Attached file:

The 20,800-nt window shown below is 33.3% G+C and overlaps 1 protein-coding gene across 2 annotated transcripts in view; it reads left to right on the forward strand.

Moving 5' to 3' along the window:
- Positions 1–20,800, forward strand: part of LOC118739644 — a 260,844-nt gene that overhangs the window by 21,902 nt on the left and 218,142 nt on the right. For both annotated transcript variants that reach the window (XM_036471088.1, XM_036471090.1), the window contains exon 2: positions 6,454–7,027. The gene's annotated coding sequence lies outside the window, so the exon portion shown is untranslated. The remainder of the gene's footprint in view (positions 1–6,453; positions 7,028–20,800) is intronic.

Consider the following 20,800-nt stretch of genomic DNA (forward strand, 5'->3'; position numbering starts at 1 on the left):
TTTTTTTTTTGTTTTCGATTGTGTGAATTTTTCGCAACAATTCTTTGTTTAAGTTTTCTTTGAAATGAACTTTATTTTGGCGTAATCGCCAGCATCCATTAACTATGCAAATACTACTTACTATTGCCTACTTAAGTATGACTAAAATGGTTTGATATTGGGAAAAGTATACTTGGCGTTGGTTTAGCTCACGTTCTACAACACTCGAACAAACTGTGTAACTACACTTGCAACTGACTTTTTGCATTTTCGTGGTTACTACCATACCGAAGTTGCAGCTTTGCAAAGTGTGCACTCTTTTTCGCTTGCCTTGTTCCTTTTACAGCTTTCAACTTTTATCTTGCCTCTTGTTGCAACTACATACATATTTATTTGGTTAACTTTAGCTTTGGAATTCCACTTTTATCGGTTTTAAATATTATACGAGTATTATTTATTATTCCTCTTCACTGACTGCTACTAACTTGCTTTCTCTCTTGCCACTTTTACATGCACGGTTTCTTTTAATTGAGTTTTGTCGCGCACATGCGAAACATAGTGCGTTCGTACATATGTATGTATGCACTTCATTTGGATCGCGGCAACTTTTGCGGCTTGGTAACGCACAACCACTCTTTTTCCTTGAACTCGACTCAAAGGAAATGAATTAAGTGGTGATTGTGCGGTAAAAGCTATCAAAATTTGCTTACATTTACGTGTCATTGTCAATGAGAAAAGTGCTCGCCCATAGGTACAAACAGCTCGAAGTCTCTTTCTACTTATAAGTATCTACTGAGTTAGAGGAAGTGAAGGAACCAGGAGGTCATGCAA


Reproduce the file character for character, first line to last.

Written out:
The 20,800-nt window shown below is 33.3% G+C and overlaps 1 protein-coding gene across 2 annotated transcripts in view; it reads left to right on the forward strand.

Moving 5' to 3' along the window:
- Positions 1–20,800, forward strand: part of LOC118739644 — a 260,844-nt gene that overhangs the window by 21,902 nt on the left and 218,142 nt on the right. For both annotated transcript variants that reach the window (XM_036471088.1, XM_036471090.1), the window contains exon 2: positions 6,454–7,027. The gene's annotated coding sequence lies outside the window, so the exon portion shown is untranslated. The remainder of the gene's footprint in view (positions 1–6,453; positions 7,028–20,800) is intronic.

Consider the following 20,800-nt stretch of genomic DNA (forward strand, 5'->3'; position numbering starts at 1 on the left):
TTTTTTTTTTGTTTTCGATTGTGTGAATTTTTCGCAACAATTCTTTGTTTAAGTTTTCTTTGAAATGAACTTTATTTTGGCGTAATCGCCAGCATCCATTAACTATGCAAATACTACTTACTATTGCCTACTTAAGTATGACTAAAATGGTTTGATATTGGGAAAAGTATACTTGGCGTTGGTTTAGCTCACGTTCTACAACACTCGAACAAACTGTGTAACTACACTTGCAACTGACTTTTTGCATTTTCGTGGTTACTACCATACCGAAGTTGCAGCTTTGCAAAGTGTGCACTCTTTTTCGCTTGCCTTGTTCCTTTTACAGCTTTCAACTTTTATCTTGCCTCTTGTTGCAACTACATACATATTTATTTGGTTAACTTTAGCTTTGGAATTCCACTTTTATCGGTTTTAAATATTATACGAGTATTATTTATTATTCCTCTTCACTGACTGCTACTAACTTGCTTTCTCTCTTGCCACTTTTACATGCACGGTTTCTTTTAATTGAGTTTTGTCGCGCACATGCGAAACATAGTGCGTTCGTACATATGTATGTATGCACTTCATTTGGATCGCGGCAACTTTTGCGGCTTGGTAACGCACAACCACTCTTTTTCCTTGAACTCGACTCAAAGGAAATGAATTAAGTGGTGATTGTGCGGTAAAAGCTATCAAAATTTGCTTACATTTACGTGTCATTGTCAATGAGAAAAGTGCTCGCCCATAGGTACAAACAGCTCGAAGTCTCTTTCTACTTATAAGTATCTACTGAGTTAGAGGAAGTGAAGGAACCAGGAGGTCATGCAA